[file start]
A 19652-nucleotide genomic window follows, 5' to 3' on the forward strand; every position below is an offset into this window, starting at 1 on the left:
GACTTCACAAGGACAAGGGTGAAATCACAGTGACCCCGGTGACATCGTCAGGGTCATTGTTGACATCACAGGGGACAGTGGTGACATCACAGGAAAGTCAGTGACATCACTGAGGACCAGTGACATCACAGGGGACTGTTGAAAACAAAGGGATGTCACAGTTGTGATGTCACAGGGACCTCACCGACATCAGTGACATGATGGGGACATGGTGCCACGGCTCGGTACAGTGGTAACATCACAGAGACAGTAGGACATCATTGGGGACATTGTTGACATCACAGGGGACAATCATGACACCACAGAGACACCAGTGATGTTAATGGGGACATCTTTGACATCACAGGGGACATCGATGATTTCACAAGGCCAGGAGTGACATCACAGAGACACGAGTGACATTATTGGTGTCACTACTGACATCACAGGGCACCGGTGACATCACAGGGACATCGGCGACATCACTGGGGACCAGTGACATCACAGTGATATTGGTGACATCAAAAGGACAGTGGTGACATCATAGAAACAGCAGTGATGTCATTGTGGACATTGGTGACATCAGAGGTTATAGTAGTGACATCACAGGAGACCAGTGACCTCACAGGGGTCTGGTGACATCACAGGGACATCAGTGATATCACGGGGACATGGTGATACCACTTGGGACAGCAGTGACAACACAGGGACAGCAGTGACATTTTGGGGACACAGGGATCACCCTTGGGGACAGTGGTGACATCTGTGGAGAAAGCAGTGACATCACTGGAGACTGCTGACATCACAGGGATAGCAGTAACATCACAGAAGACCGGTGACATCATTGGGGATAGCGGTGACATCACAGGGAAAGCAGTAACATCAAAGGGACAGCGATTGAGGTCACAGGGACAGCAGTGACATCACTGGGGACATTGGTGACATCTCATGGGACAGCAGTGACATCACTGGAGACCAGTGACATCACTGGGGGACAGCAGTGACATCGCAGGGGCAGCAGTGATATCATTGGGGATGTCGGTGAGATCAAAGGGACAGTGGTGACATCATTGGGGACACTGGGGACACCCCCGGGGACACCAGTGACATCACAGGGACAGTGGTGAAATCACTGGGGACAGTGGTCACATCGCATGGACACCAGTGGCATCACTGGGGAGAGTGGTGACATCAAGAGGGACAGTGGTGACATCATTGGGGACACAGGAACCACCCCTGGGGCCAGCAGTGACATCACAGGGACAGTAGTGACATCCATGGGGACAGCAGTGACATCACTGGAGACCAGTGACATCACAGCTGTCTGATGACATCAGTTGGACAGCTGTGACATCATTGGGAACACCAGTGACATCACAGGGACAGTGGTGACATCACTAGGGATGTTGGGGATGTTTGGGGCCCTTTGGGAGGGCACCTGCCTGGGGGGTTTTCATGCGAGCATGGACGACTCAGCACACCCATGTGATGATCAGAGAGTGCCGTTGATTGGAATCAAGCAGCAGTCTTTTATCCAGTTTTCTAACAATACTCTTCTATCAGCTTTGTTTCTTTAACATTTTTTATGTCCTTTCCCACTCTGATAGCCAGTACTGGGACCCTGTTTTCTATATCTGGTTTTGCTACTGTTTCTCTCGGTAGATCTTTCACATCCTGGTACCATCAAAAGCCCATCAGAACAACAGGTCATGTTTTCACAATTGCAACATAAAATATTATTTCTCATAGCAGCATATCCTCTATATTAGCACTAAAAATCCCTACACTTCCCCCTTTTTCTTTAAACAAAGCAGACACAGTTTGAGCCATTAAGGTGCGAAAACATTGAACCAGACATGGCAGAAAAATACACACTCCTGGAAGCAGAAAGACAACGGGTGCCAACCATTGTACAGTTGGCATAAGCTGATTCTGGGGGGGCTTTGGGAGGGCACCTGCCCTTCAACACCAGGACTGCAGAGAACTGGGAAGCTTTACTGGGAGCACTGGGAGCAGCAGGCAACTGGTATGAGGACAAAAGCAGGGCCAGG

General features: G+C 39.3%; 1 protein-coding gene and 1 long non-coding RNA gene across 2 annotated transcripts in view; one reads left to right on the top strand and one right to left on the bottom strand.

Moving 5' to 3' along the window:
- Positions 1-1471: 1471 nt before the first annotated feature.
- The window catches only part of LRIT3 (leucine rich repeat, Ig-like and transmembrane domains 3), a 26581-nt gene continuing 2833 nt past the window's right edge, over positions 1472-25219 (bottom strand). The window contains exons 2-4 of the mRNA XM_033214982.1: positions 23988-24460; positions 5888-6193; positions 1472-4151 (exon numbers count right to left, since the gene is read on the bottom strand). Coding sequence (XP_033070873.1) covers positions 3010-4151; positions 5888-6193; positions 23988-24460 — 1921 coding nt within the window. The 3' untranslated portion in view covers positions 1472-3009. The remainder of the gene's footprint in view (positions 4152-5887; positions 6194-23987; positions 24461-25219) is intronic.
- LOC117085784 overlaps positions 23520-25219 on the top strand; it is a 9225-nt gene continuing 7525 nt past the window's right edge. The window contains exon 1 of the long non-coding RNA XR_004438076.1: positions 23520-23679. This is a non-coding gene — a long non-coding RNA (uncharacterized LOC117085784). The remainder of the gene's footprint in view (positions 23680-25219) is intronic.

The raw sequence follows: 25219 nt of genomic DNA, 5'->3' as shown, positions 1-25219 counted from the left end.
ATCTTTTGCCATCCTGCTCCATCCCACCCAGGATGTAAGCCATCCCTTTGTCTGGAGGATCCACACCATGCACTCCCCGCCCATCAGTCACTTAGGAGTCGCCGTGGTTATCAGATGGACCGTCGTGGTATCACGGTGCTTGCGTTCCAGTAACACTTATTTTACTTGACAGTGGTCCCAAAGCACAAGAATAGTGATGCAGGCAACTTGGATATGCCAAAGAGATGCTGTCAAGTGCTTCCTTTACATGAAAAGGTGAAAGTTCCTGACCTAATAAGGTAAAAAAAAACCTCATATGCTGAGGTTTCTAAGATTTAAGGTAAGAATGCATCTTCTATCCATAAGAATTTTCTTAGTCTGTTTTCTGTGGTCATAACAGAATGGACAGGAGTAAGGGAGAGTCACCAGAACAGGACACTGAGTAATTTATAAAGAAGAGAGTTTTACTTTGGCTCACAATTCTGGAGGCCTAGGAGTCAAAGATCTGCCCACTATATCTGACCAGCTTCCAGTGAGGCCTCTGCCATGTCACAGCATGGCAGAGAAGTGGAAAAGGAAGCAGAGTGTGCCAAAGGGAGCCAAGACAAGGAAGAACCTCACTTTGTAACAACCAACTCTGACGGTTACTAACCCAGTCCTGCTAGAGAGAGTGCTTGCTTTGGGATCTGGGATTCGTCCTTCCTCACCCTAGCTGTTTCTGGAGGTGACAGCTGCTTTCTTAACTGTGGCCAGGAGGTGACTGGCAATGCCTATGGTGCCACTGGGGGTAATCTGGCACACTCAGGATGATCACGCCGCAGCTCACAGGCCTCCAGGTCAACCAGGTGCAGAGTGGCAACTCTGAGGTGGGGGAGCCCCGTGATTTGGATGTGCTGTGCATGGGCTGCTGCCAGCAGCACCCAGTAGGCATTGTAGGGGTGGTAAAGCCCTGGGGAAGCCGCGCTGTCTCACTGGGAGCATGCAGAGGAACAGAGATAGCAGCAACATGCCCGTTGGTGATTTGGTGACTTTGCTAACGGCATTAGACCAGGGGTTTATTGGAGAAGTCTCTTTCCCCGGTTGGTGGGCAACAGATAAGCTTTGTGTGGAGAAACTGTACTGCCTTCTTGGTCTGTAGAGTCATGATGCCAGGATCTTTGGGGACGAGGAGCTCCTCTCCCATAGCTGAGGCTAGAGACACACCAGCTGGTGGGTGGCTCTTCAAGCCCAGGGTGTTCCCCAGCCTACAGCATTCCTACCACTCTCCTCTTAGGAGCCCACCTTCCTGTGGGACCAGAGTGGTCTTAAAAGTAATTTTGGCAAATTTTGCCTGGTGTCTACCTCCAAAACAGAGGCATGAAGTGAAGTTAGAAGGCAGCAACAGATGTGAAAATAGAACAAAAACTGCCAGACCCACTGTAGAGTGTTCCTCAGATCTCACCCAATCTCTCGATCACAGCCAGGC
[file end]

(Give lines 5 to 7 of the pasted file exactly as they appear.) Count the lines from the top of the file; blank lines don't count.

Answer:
- Positions 1-1471: 1471 nt before the first annotated feature.
- The window catches only part of LRIT3 (leucine rich repeat, Ig-like and transmembrane domains 3), a 26581-nt gene continuing 2833 nt past the window's right edge, over positions 1472-25219 (bottom strand). The window contains exons 2-4 of the mRNA XM_033214982.1: positions 23988-24460; positions 5888-6193; positions 1472-4151 (exon numbers count right to left, since the gene is read on the bottom strand). Coding sequence (XP_033070873.1) covers positions 3010-4151; positions 5888-6193; positions 23988-24460 — 1921 coding nt within the window. The 3' untranslated portion in view covers positions 1472-3009. The remainder of the gene's footprint in view (positions 4152-5887; positions 6194-23987; positions 24461-25219) is intronic.
- LOC117085784 overlaps positions 23520-25219 on the top strand; it is a 9225-nt gene continuing 7525 nt past the window's right edge. The window contains exon 1 of the long non-coding RNA XR_004438076.1: positions 23520-23679. This is a non-coding gene — a long non-coding RNA (uncharacterized LOC117085784). The remainder of the gene's footprint in view (positions 23680-25219) is intronic.